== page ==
The wind forecast was good with the winds having switched to the southwest overnight. Well once we exited the river onto the Chesapeake Bay the winds were really out of the west and we were rolling with the 2’ to 3’ waves. We picked up the speed some and that helped but it was not the most comfortable ride. The sky was clear and the sun was out even though they were predicting a chance of rain.
There was a lot of chatter on the radio regarding Navy Ship exercises and maintaining a clear zone around the ship. Also had one broadcast where they were doing “demolition exercises”, and wanted a 2 mile clear zone. The demolition exercise (whatever that was) was out on the Atlantic at least 15 miles south of us.
We saw several Ships/freighters anchored out in the Chesapeake Bay on the East Side. They all looked like they were empty and we never got within a couple of miles of them. They were probably “salties” waiting for a cargo at one of the ports.
I called Parks Marina on the mobile phone and got an answering machine so I left a message for Mr. Parks and figured he would call back. As we approached Tangiers Island it is a low lying Island that is probably no more than 6’ above high tide. We could see a lot of buildings and a water tower. The main channel into the island area cuts right thru the center from east to west. We came in the east side because I thought the Island would give us some protection from the wind but thankfully the wind had subsided to almost nothing as we approached. The channel was well marked and about 6’ to 7’ deep at the shallowest points and we were coming in about an hour after low tide.
It is quite an experience to see Tangiers. All the shoreline along the channel is lined with docks and fishing boats. The men go out fishing for crabs and they are called Watermen. We saw lots of boats out on the Bay and several followed us into the harbor.
I tried raising the Marina on 16/72 but with no success. Another boat came on and said that Mr Parks goes not answer the phone or the radio. We proceeded in and found the marina. We pulled alongside one of the larger docks and tied up. The impression you get is an old, old fishing village. The marina had a few boats in the slips.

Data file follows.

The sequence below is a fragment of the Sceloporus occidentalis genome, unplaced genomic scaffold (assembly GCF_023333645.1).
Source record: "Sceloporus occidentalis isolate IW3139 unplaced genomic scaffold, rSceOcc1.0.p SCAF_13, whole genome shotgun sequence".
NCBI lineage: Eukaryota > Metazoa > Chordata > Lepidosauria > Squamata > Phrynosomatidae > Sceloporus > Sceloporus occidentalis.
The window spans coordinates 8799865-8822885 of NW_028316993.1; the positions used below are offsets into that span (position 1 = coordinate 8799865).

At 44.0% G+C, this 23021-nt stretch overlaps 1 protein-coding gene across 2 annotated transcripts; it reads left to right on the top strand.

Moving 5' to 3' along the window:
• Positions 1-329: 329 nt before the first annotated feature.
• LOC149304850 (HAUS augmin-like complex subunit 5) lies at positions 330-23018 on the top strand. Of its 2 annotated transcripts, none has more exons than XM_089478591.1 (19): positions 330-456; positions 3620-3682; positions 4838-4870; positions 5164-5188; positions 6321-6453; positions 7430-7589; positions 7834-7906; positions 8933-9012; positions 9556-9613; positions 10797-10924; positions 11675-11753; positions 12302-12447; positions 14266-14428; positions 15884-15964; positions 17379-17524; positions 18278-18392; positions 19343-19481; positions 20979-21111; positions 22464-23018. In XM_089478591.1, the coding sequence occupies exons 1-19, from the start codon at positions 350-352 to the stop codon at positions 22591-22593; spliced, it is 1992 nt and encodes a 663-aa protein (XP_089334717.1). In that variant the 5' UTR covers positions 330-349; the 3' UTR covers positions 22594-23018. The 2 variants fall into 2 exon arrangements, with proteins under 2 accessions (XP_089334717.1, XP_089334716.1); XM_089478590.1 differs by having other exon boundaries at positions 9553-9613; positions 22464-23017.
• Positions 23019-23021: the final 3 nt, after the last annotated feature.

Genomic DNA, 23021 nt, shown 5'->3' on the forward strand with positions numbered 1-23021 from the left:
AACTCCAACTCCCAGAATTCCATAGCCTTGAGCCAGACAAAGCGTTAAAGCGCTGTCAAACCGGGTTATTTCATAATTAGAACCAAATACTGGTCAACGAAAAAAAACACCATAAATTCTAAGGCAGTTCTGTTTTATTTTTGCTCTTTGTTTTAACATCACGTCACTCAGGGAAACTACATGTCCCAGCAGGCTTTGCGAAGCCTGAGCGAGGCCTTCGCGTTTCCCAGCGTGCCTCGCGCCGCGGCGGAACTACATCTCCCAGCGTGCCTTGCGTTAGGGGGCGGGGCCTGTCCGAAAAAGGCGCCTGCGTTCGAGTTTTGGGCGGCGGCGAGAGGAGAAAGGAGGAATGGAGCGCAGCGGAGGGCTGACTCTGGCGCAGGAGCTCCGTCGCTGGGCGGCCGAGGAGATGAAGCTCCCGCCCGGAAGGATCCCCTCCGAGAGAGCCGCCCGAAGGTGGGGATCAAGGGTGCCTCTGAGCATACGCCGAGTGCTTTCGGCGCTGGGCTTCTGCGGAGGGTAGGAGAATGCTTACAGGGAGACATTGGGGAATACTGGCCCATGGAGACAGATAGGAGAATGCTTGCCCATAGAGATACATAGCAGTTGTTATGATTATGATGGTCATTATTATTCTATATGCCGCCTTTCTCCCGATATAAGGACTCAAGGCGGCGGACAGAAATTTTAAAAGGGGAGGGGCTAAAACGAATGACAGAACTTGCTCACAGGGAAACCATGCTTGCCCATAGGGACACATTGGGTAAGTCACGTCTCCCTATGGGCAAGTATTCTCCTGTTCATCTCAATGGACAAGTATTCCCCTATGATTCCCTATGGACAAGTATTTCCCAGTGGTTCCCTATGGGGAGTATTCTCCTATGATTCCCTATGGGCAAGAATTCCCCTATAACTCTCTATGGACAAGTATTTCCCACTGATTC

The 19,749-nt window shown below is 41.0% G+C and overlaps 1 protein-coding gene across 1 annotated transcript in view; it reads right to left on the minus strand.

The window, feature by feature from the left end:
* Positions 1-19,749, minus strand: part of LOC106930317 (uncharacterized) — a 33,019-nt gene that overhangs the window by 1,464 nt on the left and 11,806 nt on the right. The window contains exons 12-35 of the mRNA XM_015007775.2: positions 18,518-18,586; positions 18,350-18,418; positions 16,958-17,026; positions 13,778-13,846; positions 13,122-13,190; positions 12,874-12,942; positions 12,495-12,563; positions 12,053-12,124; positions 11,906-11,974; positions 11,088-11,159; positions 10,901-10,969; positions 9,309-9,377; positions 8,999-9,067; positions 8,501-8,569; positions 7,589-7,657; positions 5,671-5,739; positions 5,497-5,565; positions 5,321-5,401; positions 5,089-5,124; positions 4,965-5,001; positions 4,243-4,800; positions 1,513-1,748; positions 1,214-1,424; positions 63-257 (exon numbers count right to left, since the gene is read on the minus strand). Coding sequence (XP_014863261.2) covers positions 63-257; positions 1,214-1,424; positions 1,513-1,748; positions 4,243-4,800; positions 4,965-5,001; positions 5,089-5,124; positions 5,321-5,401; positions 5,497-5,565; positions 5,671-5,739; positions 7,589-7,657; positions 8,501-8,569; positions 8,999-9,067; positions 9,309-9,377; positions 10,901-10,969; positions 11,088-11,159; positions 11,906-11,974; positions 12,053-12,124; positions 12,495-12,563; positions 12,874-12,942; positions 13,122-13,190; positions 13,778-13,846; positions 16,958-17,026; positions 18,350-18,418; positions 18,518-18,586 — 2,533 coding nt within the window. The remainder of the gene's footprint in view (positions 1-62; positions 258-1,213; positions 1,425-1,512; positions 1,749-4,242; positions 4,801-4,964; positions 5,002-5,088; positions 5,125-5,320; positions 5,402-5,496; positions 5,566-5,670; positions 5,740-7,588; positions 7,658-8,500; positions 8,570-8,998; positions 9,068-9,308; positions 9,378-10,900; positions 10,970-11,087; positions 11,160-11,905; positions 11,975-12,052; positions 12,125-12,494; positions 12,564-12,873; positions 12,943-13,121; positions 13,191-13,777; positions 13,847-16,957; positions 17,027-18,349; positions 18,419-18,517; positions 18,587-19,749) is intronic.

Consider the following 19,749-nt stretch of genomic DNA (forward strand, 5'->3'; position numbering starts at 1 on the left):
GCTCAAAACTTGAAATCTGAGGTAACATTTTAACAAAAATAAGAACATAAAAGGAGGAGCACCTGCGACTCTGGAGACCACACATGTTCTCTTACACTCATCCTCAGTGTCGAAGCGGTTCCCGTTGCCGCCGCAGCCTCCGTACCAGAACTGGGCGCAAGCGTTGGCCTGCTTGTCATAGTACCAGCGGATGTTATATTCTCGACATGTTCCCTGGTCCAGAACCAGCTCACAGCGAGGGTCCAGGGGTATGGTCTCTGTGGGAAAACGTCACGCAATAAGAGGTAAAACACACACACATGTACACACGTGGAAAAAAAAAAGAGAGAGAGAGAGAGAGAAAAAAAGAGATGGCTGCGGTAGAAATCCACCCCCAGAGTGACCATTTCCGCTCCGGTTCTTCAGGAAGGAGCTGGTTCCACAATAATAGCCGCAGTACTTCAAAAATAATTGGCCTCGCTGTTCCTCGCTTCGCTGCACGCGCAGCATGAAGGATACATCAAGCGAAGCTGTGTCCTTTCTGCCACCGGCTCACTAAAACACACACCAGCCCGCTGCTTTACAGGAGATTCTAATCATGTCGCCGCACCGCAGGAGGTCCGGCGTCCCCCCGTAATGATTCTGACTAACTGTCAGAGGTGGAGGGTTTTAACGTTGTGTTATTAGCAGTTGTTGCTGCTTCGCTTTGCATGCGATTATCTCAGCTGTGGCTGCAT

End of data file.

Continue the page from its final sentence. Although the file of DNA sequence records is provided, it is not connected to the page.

We talked with a couple who were on a boat at the marina and they indicated that Mr. Parks was in the hospital. He had had a pacemaker installed a while back and an infection had developed. The people who were there the previous night had left checks with them and they were leaving in the morning. I gave them a check for our dockage, $35.00 and one other boat that had come in also gave them a check. Later in the afternoon a woman came by saying she was related to Mr. Parks and I told her the one of the other couples had the dockage fees. She thanked us and went over to see them.
Candy and I walked thru the town. It has its own Post Office, Historical Museum, Fire Station, grocery store and probably 5 restaurants. The main road is probably one lane wide and all the houses are wood framed and not very large. I took some pictures to try and give you a flavor of Tangiers. The main mode of transportation is electric golf cart although I did see 3 pickups and 1 car. You can rent a golf cart or bicycle. The island is absolutely flat. If there is a big blow the place must be underwater.
2 Ferries come over each day with tourists, from Reedville and Crisfield. The ferries leave at 5:00 and everything closes up for the night. Some of the gift shops are only open Friday and Saturdays. One of the reviews I saw said there were more dead people here that living ones and the settlement dates back to the early 1800’s. There are graves all over the place and maybe the comment is true.
I thought it was a nice place with a lot of character. Certainly different than some of the “big city” marinas we have visited. I would come back here again.